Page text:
Thinking Outside the Box: How Today’s Developers Are Lowering Apartment Costs

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Thinking Outside the Box: How Today’s Developers Are Lowering Apartment Costs

Skyrocketing apartment costs are no longer a problem for renters in just New York and Los Angeles. Rents have risen in cities across the country for several years.

The recent hurricane devastation will drive up costs in the coming months and longer.

Developers are looking for new strategies to manage costs while keeping rents within reach of their target demographics.

Balancing Product and Profit

Developers need to deliver amenities today’s renters demand while offering a competitive price point.

Many have focused on high-end luxury apartments that command higher rents. The growing supply in this upper tier of the market means property managers must find creative solutions to manage costs, speed lease-up and avoid concessions.

This year, hurricanes Harvey, Irma and Maria devastated much of Texas, Florida and Puerto Rico. Rebuilding efforts will likely create more demand for building materials and labor, while increasing construction costs.

Given all this, developers are exploring everything from smaller, more affordable unit sizes to larger, mixed-use projects that let them share costs on infrastructure and amenities.

Shrinking Footprints

Forward-thinking developers are reducing the size of apartments to increase the number of units. The smaller apartments have lower rents accessible to more people, allowing developers to hit revenue-per-square-foot targets.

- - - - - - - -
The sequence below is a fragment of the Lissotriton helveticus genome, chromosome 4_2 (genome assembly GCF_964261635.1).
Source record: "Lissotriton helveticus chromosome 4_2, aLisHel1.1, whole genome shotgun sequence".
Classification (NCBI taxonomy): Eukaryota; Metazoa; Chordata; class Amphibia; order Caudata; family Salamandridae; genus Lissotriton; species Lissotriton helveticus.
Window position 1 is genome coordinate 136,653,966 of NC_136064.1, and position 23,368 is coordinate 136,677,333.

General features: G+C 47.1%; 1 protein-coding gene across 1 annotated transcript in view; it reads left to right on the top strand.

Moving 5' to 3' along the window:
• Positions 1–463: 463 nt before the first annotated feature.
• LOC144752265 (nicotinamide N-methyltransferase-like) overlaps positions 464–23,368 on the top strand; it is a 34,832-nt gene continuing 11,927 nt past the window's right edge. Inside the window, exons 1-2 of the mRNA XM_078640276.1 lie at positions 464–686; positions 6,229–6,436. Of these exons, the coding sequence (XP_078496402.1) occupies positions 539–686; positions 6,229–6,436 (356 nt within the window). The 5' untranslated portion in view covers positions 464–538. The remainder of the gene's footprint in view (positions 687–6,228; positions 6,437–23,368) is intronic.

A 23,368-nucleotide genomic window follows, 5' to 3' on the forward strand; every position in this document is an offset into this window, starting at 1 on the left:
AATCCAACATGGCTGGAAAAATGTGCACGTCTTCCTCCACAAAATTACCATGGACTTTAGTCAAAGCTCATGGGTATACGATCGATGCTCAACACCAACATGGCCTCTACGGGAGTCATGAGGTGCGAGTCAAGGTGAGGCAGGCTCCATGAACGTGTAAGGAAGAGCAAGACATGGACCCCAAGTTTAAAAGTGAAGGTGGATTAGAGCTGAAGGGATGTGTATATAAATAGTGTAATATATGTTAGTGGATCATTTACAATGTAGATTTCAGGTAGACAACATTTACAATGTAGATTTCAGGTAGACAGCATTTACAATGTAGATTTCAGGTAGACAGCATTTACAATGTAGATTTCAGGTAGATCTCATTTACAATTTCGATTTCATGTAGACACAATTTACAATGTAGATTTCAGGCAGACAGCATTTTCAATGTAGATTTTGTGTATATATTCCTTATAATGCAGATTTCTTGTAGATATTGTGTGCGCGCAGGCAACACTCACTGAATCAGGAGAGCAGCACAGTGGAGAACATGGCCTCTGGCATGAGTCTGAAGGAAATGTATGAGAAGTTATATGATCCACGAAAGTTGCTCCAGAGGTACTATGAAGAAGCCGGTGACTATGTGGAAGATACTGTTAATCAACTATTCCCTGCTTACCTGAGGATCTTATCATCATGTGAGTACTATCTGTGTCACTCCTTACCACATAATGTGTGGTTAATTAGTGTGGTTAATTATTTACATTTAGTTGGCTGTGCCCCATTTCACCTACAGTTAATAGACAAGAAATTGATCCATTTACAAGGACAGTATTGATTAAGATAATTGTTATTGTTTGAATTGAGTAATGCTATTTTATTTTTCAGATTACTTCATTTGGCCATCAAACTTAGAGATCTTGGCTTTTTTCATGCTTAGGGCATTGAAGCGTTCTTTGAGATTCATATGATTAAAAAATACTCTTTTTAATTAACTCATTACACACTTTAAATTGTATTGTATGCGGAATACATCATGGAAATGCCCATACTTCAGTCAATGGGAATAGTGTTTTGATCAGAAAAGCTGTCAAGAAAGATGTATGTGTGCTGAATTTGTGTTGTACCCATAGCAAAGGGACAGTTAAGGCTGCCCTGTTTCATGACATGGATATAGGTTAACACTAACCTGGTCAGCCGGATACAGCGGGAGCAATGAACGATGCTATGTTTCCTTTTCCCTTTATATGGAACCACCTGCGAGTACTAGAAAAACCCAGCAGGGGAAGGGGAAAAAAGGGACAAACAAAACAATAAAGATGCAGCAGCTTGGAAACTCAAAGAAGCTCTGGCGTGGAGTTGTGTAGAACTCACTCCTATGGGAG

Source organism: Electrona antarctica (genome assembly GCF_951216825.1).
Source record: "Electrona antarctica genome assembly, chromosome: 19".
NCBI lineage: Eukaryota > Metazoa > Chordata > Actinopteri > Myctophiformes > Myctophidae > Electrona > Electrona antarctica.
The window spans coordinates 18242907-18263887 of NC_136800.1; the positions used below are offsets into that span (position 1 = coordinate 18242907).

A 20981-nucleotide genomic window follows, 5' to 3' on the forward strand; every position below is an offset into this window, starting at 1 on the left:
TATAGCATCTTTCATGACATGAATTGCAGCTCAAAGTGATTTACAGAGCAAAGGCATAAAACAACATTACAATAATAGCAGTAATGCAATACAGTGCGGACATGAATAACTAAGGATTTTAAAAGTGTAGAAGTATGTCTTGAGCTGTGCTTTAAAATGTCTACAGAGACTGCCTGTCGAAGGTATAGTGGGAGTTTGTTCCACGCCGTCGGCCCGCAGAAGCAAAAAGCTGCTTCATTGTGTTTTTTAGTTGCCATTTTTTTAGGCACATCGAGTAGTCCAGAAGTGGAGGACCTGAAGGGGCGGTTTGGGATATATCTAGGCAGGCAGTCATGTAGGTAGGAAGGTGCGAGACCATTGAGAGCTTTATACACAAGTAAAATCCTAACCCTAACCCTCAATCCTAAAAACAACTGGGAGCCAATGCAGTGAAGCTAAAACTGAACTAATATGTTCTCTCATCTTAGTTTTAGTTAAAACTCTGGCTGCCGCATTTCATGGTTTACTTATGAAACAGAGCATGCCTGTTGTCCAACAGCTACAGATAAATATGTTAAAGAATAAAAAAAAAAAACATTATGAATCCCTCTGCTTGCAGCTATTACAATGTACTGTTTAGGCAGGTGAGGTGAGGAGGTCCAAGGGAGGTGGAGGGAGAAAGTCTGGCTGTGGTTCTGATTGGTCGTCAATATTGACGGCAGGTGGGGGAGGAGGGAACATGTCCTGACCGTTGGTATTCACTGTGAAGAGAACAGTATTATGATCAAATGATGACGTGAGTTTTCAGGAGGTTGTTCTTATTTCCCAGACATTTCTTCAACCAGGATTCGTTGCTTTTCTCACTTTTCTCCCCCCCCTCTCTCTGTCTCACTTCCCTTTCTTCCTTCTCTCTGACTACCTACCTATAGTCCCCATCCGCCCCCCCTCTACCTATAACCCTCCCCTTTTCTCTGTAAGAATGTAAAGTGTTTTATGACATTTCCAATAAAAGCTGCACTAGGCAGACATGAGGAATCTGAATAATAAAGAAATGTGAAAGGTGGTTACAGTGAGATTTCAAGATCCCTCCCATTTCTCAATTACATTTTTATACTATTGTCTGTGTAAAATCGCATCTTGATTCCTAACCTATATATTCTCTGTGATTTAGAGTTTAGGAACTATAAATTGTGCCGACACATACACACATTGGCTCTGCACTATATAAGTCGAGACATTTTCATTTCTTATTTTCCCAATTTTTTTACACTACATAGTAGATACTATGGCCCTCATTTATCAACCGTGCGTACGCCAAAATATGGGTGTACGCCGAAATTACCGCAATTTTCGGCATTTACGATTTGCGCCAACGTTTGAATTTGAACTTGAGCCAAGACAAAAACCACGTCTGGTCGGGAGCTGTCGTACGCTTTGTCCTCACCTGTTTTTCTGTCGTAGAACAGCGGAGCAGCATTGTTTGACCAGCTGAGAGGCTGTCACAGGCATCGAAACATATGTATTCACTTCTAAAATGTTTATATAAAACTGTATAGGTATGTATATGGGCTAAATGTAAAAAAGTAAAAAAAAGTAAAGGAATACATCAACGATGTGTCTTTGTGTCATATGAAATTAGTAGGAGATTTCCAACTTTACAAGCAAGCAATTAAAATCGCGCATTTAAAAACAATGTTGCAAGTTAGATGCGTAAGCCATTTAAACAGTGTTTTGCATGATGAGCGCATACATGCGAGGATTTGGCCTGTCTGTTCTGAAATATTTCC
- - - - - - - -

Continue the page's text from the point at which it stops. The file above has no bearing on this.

A 2016 study of studio and one-bedroom units released by RCLCO and Axiometrics shows how unit sizes are shrinking. Among the 20 metro areas studied, the average size dropped about 70 square feet (7 percent) from units built in 2000–2009 to those built in 2010–2016.

Average rents have been increasing steadily nationwide by an average of 3.9 percent since 2010, according to the Urban Land Institute’s 2017 Real Estate Consensus Forecast.

Exploring New Alternatives

Some developers are pushing the envelope further by introducing dorm-like “micro” apartment units, typically 300–400 square feet. These lower-cost units have been a hit with millennials, especially in high-demand urban markets where housing costs are higher.

Developers are testing just how deep the demand is for these smaller units. According to the Atlanta Business Chronicle, Gables Residential will introduce about half a dozen 400-square-foot units in the second phase of its Emory Point project in Atlanta.

Developers are also testing alternatives like co-living spaces, which combine small, efficient living units with shared common areas. WeWork, for example, has begun to diversify from its successful shared workspace model.

The company rolled out a residential version with WeLive, which rents fully furnished micro-units. WeLive properties in New York and Washington, D.C., offer hotel-style living with shared common areas, concierge services and interactive events.

Micro-units and co-living spaces might not work for every renter, but they’re attractive alternatives for rental companies looking to manage the costs of traditional housing models. Data clearly indicate voracious demand for more moderately priced workforce housing.

The industry is moving beyond convention to explore new designs and added services.

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